476 U.S. 498 (1986), 84-782, South Carolina v. Catawba Indian Tribe, Inc.
|Docket Nº:||No. 84-782|
|Citation:||476 U.S. 498, 106 S.Ct. 2039, 90 L.Ed.2d 490, 54 U.S.L.W. 4544|
|Party Name:||South Carolina v. Catawba Indian Tribe, Inc.|
|Case Date:||June 02, 1986|
|Court:||United States Supreme Court|
Argued December 12, 1985
CERTIORARI TO THE UNITED STATES COURT OF APPEALS FOR
THE FOURTH CIRCUIT
In 1760 and 1763, respondent Indian Tribe surrendered to Great Britain its aboriginal territory in return for the right to settle permanently on a 225-square-mile tract of land now located in South Carolina. In 1840, the Tribe conveyed the tract to South Carolina in return for the State's establishing a new reservation for the Tribe. In 1959, Congress, pursuant to its changed policies concerning Indian affairs, enacted the Catawba Indian Tribe Division of Assets Act (Catawba Act) authorizing a division of Catawba tribal assets. Section 5 of that Act provided for revocation of the Tribe's constitution, rendered inapplicable to the Tribe and its members special federal statutory protections for Indians, and made state laws applicable to the Tribe and its members in the same way that they apply to all "other persons or citizens." In 1980, the Tribe brought an action in Federal District Court against petitioners (South Carolina and other claimants to the 225-square-mile tract), seeking possession of the tract and trespass damages for the period of its dispossession on the ground that the 1840 conveyance to South Carolina was null and void because the United States never consented to it, as required by the Nonintercourse Act to make it effective. The District Court granted summary judgment for petitioners, in part on the ground that the Tribe's claim was barred by the South Carolina statute of limitations. The Court of Appeals reversed, holding that, under its interpretation of the Catawba Act, the state statute of limitations did not apply.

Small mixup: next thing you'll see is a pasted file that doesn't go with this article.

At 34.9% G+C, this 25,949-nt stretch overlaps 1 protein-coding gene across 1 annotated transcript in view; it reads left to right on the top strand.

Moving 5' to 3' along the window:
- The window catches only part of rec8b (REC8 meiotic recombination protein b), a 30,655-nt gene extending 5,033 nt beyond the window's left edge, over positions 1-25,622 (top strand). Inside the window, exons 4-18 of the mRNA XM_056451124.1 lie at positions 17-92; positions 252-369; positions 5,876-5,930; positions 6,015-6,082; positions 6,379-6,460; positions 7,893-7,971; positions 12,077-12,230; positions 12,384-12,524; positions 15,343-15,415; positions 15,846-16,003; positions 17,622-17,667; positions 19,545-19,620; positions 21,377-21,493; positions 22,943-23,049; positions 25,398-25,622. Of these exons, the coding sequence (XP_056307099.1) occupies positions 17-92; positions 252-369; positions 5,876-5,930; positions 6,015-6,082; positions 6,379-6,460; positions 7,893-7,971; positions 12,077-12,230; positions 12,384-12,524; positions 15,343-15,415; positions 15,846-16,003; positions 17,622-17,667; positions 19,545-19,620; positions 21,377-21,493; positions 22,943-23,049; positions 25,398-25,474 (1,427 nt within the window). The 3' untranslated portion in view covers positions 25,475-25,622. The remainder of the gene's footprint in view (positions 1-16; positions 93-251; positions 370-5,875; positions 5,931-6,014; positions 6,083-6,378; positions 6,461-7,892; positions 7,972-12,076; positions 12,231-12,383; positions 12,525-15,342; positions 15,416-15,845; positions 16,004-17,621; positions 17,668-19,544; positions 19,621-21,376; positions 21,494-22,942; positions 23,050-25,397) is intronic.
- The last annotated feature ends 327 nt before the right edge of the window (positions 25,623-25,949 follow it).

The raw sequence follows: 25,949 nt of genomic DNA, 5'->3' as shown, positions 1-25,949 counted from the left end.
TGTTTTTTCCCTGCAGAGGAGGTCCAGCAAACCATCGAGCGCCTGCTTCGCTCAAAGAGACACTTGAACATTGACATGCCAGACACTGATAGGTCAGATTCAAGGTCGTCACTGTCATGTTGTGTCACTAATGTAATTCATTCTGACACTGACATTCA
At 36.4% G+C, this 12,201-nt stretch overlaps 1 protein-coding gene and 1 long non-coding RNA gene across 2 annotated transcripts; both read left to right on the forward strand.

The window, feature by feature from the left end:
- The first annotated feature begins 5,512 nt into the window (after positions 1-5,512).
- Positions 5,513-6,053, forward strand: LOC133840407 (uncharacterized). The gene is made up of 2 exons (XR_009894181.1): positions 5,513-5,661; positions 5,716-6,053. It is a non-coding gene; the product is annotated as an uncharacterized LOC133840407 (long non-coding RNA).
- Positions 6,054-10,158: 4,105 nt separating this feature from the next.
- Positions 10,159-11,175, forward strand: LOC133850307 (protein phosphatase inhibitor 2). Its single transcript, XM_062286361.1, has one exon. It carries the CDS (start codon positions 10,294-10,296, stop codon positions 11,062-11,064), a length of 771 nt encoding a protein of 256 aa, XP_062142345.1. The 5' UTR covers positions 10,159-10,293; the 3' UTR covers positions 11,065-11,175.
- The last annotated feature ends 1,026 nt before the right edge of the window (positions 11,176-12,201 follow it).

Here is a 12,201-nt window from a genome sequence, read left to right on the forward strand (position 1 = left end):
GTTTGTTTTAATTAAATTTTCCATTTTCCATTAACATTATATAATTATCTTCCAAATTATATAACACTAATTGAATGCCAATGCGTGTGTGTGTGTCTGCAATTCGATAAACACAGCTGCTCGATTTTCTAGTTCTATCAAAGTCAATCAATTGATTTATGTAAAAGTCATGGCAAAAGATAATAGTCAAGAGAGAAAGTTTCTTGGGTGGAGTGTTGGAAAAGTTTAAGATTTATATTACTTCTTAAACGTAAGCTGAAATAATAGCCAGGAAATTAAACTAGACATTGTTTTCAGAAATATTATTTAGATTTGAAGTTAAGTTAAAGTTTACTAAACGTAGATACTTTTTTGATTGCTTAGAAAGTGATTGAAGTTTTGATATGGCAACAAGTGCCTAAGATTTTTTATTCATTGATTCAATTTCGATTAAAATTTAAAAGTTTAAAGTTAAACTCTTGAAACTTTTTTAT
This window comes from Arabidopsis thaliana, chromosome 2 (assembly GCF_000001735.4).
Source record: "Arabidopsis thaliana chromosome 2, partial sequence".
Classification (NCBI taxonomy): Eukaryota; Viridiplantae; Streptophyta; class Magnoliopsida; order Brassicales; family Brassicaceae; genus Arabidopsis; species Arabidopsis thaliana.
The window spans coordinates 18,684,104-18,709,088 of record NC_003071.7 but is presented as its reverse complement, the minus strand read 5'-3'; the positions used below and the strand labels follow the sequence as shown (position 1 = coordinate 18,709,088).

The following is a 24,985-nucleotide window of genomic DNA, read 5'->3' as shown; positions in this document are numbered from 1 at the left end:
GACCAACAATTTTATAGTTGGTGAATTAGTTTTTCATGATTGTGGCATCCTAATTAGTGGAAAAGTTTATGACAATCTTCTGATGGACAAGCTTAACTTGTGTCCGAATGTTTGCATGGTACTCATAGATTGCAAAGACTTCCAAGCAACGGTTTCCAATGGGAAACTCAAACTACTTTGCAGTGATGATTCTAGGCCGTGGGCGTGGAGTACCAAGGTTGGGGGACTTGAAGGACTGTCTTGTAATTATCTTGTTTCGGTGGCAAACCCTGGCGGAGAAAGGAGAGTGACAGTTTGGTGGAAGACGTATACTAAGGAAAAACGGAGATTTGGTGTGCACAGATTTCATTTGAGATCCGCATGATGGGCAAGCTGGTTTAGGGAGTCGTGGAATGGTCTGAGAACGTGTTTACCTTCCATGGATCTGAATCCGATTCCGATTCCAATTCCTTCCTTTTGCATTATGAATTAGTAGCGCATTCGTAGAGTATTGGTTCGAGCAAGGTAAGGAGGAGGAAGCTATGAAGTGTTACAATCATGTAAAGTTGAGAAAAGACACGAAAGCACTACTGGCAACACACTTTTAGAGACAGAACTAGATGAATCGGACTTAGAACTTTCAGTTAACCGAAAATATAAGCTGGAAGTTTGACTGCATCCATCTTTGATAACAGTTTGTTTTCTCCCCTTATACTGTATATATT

Held: The explicit redefinition of the relationship between the Federal Government and respondent Tribe reflected in the Catawba Act's clear language requires the application of the state statute of limitations to the Tribe's claim. But whether that statute bars the claim should be determined by the Court of Appeals on remand. Pp. 506-511.
740 F.2d 305, reversed and remanded.
STEVENS, J., delivered the opinion of the Court, in which BURGER, C.J., and BRENNAN, WHITE, POWELL, and REHNQUIST, JJ., joined. BLACKMUN, J., filed a dissenting opinion, in which MARSHALL and O'CONNOR, JJ., joined, post, p. 511.
STEVENS, J., lead opinion
JUSTICE STEVENS delivered the opinion of the Court.
At issue in this litigation is the right to possession of a "Tract of Land of Fifteen Miles square" described in a 1763 treaty between the King of England and the Catawba Head Men and Warriors.1 The tract, comprising 144,000 acres and 225 square miles, is located near the northern border of South Carolina; some 27,000 persons now claim title to different parcels within the tract. The specific question presented to us is whether the State's statute of limitations applies to the Tribe's [106 S.Ct. 2041] claim. The answer depends on an interpretation of a statute enacted by Congress in 1959 to authorize a division of Catawba tribal assets. See 25 U.S.C. §§ 931-938.
We hold that the State's statute applies, but we do not reach the question whether it bars the Tribe's claim.
Simply stated, the Tribe2 claims that it had undisputed ownership and possession of the land before the first Nonintercourse Act was passed by Congress in 1790;3 that the Nonintercourse Act prohibited any conveyance of tribal land without the consent of the United States; and that the United States never gave its consent to a conveyance of this land. Accordingly, the Tribe's purported conveyance to South Carolina in 1840 is null and void. Among the defenses asserted by petitioners4 is the contention that, even if the Tribe's claim was valid before passage and enactment of the Catawba Division of Assets Act, § 5 of the Act made the state statute of limitations applicable to the claim. Because that is the only contention that we review, it is not necessary to describe much of the historical material in the record.
In 1760 and 1763, the Tribe surrendered to Great Britain its aboriginal territory in what is now North and South Carolina in return for the right to settle permanently on the "Tract of Land of Fifteen Miles square" that is now at issue.
For purposes of this summary judgment motion, it is not disputed that the Tribe retained title to the land when the Nonintercourse Acts were passed.